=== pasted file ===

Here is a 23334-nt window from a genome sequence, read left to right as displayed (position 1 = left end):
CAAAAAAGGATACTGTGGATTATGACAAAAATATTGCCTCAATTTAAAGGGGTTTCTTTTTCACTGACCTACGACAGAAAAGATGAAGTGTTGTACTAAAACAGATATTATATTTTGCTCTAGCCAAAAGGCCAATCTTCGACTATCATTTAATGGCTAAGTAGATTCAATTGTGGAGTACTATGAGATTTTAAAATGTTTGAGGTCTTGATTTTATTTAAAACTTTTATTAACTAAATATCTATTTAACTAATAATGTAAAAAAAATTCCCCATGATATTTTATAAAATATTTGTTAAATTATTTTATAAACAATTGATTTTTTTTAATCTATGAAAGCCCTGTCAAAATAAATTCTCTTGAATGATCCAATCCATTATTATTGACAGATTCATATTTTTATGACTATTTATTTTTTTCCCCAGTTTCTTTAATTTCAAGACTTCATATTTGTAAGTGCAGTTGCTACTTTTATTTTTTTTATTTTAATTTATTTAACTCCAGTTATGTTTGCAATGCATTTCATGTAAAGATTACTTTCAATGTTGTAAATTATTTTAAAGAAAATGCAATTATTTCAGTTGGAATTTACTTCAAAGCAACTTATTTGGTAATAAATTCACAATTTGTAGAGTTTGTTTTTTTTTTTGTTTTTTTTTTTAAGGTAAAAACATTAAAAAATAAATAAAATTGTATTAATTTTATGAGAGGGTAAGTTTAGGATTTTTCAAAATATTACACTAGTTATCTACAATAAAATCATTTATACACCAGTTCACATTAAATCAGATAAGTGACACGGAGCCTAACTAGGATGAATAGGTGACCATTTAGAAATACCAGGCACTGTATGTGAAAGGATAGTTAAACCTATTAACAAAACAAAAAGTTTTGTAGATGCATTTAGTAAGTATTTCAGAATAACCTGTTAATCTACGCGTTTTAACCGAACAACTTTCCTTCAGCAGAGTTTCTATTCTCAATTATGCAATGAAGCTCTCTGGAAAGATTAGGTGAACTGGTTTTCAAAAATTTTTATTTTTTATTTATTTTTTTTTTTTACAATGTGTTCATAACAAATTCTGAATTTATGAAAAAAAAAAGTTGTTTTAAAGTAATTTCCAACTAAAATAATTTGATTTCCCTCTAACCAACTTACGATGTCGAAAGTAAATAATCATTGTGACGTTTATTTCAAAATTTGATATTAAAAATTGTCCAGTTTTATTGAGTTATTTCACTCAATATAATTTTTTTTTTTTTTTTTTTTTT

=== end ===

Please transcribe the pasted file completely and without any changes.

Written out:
Here is a 23334-nt window from a genome sequence, read left to right as displayed (position 1 = left end):
CAAAAAAGGATACTGTGGATTATGACAAAAATATTGCCTCAATTTAAAGGGGTTTCTTTTTCACTGACCTACGACAGAAAAGATGAAGTGTTGTACTAAAACAGATATTATATTTTGCTCTAGCCAAAAGGCCAATCTTCGACTATCATTTAATGGCTAAGTAGATTCAATTGTGGAGTACTATGAGATTTTAAAATGTTTGAGGTCTTGATTTTATTTAAAACTTTTATTAACTAAATATCTATTTAACTAATAATGTAAAAAAAATTCCCCATGATATTTTATAAAATATTTGTTAAATTATTTTATAAACAATTGATTTTTTTTAATCTATGAAAGCCCTGTCAAAATAAATTCTCTTGAATGATCCAATCCATTATTATTGACAGATTCATATTTTTATGACTATTTATTTTTTTCCCCAGTTTCTTTAATTTCAAGACTTCATATTTGTAAGTGCAGTTGCTACTTTTATTTTTTTTATTTTAATTTATTTAACTCCAGTTATGTTTGCAATGCATTTCATGTAAAGATTACTTTCAATGTTGTAAATTATTTTAAAGAAAATGCAATTATTTCAGTTGGAATTTACTTCAAAGCAACTTATTTGGTAATAAATTCACAATTTGTAGAGTTTGTTTTTTTTTTTGTTTTTTTTTTTAAGGTAAAAACATTAAAAAATAAATAAAATTGTATTAATTTTATGAGAGGGTAAGTTTAGGATTTTTCAAAATATTACACTAGTTATCTACAATAAAATCATTTATACACCAGTTCACATTAAATCAGATAAGTGACACGGAGCCTAACTAGGATGAATAGGTGACCATTTAGAAATACCAGGCACTGTATGTGAAAGGATAGTTAAACCTATTAACAAAACAAAAAGTTTTGTAGATGCATTTAGTAAGTATTTCAGAATAACCTGTTAATCTACGCGTTTTAACCGAACAACTTTCCTTCAGCAGAGTTTCTATTCTCAATTATGCAATGAAGCTCTCTGGAAAGATTAGGTGAACTGGTTTTCAAAAATTTTTATTTTTTATTTATTTTTTTTTTTTACAATGTGTTCATAACAAATTCTGAATTTATGAAAAAAAAAAGTTGTTTTAAAGTAATTTCCAACTAAAATAATTTGATTTCCCTCTAACCAACTTACGATGTCGAAAGTAAATAATCATTGTGACGTTTATTTCAAAATTTGATATTAAAAATTGTCCAGTTTTATTGAGTTATTTCACTCAATATAATTTTTTTTTTTTTTTTTTTTTT